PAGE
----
Augustine. Exposition on the Book of Psalms. Schaff, Philip (editor). New York: Christian Literature Publishing Co, 1886. Nicene and Post-Nicene Church Fathers: Series 1: Volume VIII. Re-published 2014, Catholic Way Publishing. Kindle electronic edition, ISBN-13: 978-1-78379-372-3.
Augustine takes the title of Psalm 74 to speak of the understanding of a congregation, since the name “Asaph” means “congregation” (Augustine Psalms, loc. 330951). He asks whether this Psalm is the voice of all Israel, as some are righteous and others are not. However, since the apostle Paul tells Gentiles they are “the seed of Abraham, heirs according to the promise” he takes all Christians to be Israelites (Augustine Psalms, loc. 330961).
Augustine observes that in the Old tand New Testaments, the “sacraments” differ, as do the promises, but he finds the commandments of God to be the same (Augustine Psalms, loc. 330971). The commands all show how to serve God. The sacraments, however, show different things. In the Old Testament he finds sacraments which promise a savior but in the New Testament they deliver salvation. Augustine then cautions his readers to pursue heavenly things, not earthly, so as to rightly know God (Augustine Psalms, loc. 330986).
Verse one asks God why he has cast his people away “unto the end” (Augustine Psalms, loc. 330996). Augustine takes this “end” to be either the end of the world or until Christ, the end goal of our lives. Rather than casting His people away, the Psalmist asks that God would remember His people. Augustine reminds his readers that God has always considered the children of Abraham to be his people, and that Christians are adopted into Abraham, no matter their nationality (Augustine Psalms, loc. 331001). Verse three continues to ask that God would raise his “hand upon their pride at the end.” Augustine takes this to be a raising of the hand in anger (Augustine Psalms, loc. 331025). God is asked to judge the boastful and proud (v. 4). The people had rejectedGod’s provision, in verse five, y setting up their own signs. This inventing of religions, including a worship of the state, such as by the use of a Roman eagle, is a departure from God (Augustine Psalms, loc. 331035).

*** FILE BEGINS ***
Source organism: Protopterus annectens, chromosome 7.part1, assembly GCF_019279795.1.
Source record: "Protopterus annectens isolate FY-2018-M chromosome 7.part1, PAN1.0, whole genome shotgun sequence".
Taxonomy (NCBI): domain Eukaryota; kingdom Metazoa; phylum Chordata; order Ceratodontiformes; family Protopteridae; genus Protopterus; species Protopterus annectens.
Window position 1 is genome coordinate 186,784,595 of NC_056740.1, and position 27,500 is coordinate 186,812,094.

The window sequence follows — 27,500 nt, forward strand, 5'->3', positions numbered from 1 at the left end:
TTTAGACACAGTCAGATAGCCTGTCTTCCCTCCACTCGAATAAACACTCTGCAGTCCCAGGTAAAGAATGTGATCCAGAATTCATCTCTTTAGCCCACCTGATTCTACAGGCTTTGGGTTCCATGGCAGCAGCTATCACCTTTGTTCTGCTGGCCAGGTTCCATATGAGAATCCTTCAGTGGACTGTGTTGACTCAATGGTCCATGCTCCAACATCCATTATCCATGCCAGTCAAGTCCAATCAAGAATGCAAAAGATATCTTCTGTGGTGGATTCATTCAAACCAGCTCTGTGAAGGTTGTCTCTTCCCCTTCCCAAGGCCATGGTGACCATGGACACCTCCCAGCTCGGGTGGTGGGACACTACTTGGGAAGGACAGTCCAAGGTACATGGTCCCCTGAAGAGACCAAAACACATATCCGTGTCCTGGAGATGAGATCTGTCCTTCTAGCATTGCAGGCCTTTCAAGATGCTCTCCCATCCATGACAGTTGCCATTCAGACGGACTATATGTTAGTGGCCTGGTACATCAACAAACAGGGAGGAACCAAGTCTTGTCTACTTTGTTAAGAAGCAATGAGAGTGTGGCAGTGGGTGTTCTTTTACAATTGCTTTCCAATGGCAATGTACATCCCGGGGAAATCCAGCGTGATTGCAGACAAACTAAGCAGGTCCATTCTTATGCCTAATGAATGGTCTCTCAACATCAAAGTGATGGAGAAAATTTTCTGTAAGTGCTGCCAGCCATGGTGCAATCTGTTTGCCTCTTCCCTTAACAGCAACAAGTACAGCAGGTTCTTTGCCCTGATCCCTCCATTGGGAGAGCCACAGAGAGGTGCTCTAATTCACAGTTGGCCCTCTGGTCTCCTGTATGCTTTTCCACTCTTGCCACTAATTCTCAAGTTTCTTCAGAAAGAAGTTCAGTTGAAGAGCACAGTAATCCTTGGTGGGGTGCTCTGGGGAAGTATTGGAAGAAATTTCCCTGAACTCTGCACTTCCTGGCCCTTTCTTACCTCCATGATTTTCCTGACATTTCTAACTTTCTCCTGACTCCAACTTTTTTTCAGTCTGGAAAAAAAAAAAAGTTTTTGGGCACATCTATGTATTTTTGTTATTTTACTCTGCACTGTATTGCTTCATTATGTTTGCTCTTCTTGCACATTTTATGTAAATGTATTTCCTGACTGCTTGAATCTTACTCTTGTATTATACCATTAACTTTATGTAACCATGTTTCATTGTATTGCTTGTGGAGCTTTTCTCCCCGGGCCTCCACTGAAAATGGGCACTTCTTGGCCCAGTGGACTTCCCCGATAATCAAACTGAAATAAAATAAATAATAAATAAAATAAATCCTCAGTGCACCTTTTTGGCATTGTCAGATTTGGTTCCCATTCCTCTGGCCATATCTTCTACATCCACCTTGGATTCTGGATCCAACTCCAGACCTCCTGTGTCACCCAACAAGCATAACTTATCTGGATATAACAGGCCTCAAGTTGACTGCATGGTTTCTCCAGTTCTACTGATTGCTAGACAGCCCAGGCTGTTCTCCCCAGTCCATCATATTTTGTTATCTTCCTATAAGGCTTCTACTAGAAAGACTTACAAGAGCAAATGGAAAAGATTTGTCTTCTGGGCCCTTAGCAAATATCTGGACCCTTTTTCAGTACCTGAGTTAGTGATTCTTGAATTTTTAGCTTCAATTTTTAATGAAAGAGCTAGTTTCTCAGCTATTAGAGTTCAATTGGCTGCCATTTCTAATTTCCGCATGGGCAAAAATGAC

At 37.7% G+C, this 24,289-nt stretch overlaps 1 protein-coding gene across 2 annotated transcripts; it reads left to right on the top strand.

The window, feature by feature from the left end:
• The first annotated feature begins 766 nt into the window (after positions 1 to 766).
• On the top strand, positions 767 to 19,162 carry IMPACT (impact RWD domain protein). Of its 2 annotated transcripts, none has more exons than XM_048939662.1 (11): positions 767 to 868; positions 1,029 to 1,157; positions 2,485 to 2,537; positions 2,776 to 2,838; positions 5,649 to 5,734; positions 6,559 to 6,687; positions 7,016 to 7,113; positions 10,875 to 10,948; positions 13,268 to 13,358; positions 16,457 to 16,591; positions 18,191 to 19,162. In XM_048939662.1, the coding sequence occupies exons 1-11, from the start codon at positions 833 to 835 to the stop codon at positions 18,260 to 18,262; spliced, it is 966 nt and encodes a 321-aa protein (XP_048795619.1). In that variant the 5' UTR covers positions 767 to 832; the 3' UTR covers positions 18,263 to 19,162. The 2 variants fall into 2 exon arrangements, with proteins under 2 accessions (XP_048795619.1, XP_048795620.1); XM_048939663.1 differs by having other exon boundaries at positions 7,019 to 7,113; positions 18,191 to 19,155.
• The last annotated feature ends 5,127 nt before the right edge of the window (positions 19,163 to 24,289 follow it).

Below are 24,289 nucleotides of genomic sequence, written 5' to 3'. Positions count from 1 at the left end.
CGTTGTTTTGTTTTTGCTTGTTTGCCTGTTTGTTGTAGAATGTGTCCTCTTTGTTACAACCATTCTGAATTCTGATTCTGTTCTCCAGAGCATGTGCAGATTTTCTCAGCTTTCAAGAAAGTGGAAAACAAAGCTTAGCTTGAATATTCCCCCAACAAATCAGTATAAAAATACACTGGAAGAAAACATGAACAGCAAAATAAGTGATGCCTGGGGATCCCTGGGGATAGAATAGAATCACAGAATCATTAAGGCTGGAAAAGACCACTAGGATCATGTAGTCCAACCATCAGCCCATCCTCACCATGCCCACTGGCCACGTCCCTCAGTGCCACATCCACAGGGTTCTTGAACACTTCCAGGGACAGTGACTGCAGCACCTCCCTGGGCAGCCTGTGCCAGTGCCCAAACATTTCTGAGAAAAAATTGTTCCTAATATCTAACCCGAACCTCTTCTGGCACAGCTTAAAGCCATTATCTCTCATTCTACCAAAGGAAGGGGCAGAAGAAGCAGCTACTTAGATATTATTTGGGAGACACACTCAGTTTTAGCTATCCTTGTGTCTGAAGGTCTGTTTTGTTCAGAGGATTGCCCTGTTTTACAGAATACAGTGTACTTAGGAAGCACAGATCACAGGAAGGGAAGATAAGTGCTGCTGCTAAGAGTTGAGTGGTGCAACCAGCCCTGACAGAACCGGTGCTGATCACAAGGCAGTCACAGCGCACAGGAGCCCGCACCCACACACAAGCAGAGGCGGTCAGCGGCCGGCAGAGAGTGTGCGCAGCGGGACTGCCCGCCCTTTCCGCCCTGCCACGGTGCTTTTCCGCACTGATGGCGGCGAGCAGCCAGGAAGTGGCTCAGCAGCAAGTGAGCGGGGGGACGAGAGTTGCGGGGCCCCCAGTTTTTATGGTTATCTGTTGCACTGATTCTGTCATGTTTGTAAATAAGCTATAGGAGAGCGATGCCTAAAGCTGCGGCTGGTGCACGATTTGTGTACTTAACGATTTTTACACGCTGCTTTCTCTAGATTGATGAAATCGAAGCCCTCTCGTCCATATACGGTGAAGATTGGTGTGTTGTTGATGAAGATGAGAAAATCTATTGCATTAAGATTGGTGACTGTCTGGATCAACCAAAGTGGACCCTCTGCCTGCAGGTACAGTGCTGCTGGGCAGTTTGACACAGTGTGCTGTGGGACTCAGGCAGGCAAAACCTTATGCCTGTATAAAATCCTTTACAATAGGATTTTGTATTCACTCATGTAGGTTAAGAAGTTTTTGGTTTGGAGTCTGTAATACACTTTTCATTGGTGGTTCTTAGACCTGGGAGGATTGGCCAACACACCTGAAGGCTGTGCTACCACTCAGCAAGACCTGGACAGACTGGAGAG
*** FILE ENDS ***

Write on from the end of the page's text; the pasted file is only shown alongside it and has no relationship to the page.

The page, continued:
Augustine moves more quickly through verses six and following because “they are both evident, and it doth not please me to tarry over the punishment even of enemies” (Augustine Psalms, loc. 331050). The city is cast down, the enemies have taken it, and even the arrogant are no longer in authority. Augustine continues to apply this to Israel, captive and desolate, not expecting the redemption of Christ (Augustine Psalms, loc. 331060). They cry out even in the time of Augustine, even though Christ the Savior has made salvation ready for them.
Verse 13 shifts the focus somewhat, to the promise of God, a promise of virtue (Augustine Psalms, loc. 331096). God is able to break the threat, even of dragons. Augustine takes the reference to “dragons’ heads” in verse 14 to be the pride of demons, and the reference to water as a statement of the power of baptism.
Augustine notes that the reference to Ethiopians is a statement not only that God has worked salvation for many nations but especially for black men, who are called to the light of salvation. In making this observation Augustine also makes a play on words with dark and light (Augustine Psalms, loc. 331106). He also treats Africans together by turning from te Ethiopians to the Egyptians and showing how Moses delivered God’s people from their slavery to Egypt and her religions. In the later sin with the golden calf, as well as other places, Augustine sees the Bible speaking of evil itself being consumed b God’s people and God’s power (Augustine Psalms, loc. 331116).
In vese 15, Augustine sees the image of God washing his people with the water of life (Augustine Psalms, loc. 331126). He also sees the “torrent” as describing people who speak God’s Word in a timely manner. God uses the water of His word to care for his people, but he dries up the waters of “Etham,” which Augustine translates as “a strong man,” i.e., as Jesus pictures it, the one who relies on himself rather than on God (Augustine Psalms, loc. 331136).
All this work of God is perfectly possible, since, in verse 16, God is identified as the possessor of both day and night (Augustine Psalms, loc. 331146). Augustine takes these to be the spiritual and the carnal, respectively. The Psalmist goes on invesre 18 to ask the Lord to be “mindful” of his creature (Augustine Psalms, loc. 331161). There is a great desire (v. 19) that God should preserve all who call on him. The call in verse 20 is that God would care about his people (Augustine Psalms, loc. 331177). Augustine sees these as eternal promises, not temporal ones. The humble and needy (v. 21) are welcome in God’s promises, for the poor in spirit receive the kingdom of heaven (Augustine Psalms, loc. 331192).
In conclusion, verse 22 asks that God would arise as the judge (Augustine Psalms, loc. 331197). All isvisible to Him, both body and soul. He should also be seen by all creation. Augustine points then to the foolish philosophers and others who trust their own ways rather than God (Augustine Psalms, loc. 331207). Rather, all should see that God is the one who works salvation, according to His promises.